Are EBSCO eBooks accessible?
Yes: EBSCO eBooks are delivered on the EBSCOhost and EDS platforms, which are Section 508 and WCAG 2.0 Priority A compliant, and for which VPATs are available. EBSCO eBooks also follow ARIA best practices and the recommendations of the W3C Web Accessibility Initiative to make content accessible to all users.
Online, for PDF format eBooks, a hidden layer to enable the delivery of ASCII text for consumption by a screenreader is available. When the ASCII text is activated, title and alt tags, as well as introductory text are properly accessible. When using a keyboard to navigate, tab order within the online eBook Viewer is maintained.
Offline (downloaded) eBooks utilize Adobe Digital Editions software (ADE). ADE leverages accessibility features on Windows and Mac OS to support blind and low-vision users, such as high-contrast modes and resizing of the book’s text. ADE 2.0 also offers robust keyboard support. Screen reader users can use many different tools to read books with Digital Editions. More information about accessibility via ADE is available here: https://blogs.adobe.com/accessibility/category/digital-editions.
eBooks in EPUB format are easily accessible, both online and offline, because EPUB delivers HTML text, which is consumable by screen readers and accessibility tools.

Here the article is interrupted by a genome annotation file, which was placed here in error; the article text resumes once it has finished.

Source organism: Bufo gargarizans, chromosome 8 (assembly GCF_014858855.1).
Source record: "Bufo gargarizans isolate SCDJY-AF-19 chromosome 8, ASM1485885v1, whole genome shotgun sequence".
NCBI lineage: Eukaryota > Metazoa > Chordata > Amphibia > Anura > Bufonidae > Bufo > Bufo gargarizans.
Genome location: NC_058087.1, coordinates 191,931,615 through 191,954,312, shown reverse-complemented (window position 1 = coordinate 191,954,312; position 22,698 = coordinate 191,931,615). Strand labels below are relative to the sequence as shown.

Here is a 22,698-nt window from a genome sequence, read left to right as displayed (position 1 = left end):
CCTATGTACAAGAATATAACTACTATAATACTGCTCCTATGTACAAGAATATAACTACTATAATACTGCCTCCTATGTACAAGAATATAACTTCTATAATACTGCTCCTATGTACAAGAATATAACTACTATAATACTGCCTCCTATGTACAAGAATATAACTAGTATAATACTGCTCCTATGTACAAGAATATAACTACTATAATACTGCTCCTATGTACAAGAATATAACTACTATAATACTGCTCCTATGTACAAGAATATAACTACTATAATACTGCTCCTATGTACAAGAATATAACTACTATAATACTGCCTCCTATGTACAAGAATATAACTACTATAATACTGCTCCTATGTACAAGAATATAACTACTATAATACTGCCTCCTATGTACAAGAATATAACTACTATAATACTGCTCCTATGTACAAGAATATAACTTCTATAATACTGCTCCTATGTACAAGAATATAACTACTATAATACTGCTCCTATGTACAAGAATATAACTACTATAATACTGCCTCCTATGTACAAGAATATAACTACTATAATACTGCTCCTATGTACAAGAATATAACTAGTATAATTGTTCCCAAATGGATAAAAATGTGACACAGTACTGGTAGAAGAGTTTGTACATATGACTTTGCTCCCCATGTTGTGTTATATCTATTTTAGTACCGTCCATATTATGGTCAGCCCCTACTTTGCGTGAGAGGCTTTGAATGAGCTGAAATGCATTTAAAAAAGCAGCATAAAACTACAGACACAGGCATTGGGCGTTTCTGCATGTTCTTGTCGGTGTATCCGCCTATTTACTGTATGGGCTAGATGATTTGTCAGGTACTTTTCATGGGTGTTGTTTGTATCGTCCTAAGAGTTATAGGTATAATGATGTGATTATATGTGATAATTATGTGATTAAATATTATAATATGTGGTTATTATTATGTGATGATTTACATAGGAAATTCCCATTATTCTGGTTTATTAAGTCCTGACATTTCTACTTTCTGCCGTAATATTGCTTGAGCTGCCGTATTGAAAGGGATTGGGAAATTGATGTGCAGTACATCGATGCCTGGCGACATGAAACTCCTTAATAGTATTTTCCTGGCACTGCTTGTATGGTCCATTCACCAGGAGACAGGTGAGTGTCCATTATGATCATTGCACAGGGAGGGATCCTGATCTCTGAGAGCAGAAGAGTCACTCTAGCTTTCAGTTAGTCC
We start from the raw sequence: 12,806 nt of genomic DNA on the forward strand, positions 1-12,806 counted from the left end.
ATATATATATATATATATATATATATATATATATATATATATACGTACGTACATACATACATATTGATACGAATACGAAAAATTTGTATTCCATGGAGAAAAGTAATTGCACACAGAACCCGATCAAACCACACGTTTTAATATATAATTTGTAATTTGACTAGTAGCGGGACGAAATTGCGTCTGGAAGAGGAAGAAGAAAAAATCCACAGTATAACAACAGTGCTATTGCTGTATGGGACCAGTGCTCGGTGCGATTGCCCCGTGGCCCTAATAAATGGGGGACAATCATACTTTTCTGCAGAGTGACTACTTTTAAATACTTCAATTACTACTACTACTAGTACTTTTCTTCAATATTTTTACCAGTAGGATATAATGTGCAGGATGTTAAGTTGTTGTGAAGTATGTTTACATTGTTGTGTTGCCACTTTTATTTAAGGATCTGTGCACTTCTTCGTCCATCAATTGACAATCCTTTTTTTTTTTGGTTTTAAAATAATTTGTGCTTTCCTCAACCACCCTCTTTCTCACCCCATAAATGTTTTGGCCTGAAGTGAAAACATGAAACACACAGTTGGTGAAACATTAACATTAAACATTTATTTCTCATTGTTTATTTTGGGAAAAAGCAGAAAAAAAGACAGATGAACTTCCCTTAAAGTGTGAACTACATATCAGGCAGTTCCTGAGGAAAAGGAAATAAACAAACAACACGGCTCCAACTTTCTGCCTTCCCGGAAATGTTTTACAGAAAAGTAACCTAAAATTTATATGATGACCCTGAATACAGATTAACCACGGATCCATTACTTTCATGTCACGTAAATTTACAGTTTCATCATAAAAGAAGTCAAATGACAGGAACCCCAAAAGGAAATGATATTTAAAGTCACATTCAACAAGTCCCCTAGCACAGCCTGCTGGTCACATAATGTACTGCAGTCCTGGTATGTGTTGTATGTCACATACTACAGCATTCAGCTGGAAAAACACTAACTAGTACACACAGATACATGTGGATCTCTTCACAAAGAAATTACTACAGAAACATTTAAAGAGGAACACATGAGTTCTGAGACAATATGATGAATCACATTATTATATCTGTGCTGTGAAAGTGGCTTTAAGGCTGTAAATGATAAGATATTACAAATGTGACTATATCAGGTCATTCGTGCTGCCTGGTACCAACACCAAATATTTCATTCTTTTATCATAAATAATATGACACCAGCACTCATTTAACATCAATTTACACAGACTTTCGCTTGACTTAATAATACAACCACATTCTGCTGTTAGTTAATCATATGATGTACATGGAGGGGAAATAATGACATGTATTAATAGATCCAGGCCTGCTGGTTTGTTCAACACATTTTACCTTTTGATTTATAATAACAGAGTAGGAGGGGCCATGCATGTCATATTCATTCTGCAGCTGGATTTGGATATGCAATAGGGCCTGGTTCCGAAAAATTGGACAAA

How do PDF and EPUB books compare in terms of accessibility?
EPUB is by far the most accessible eBook format, since it was developed with accessibility in mind. EPUB books deliver HTML text, so they are easily read by screen-reading software on any device. On some devices, they can be read aloud with native software and need no additional tools at all.
PDF format books and documents, on the other hand, are broken into individual pages, which can take more time for accessibility and Text-to-Speech (TTS) tools to navigate. EBSCO has implemented the ASCII text stream option, which screen reader users can activate from within the eBook Viewer page header for easier and quicker consumption of PDF eBooks.
What screen readers work with EBSCO eBooks?
EBSCO tests specifically with the JAWS screen reader for online eBook support. However, a range of screen readers should be able to read the ASCII text, when activated. For eBooks in the EPUB format, any screen reader should work properly, since EPUB was developed with accessibility in mind.
For low-vision and blind users using JAWS screen reader software, JAWS version 12, or higher, is required in combination with Firefox web browser, to support ARIA (Accessible Rich Internet Applications) standards. Unfortunately, not all browsers support ARIA standards.
How are saved PDF chapters accessible?
When sections or chapters of EBSCO eBooks are saved (or printed) by a user, a PDF document is created. These saved PDF excerpts maintain and deliver the publisher’s original text, which means they can be read by a screen reader or TTS tool and can be searched for a word or phrase.
EBSCO does not deliver scanned image files of EBSCO eBooks – image files do not deliver text and are not accessible at all. (Scanned image files require transformation using Optical Character Recognition software to create a text layer for consumption by accessibility tools).
How can I tell if a PDF is an image/scan or if text is being delivered?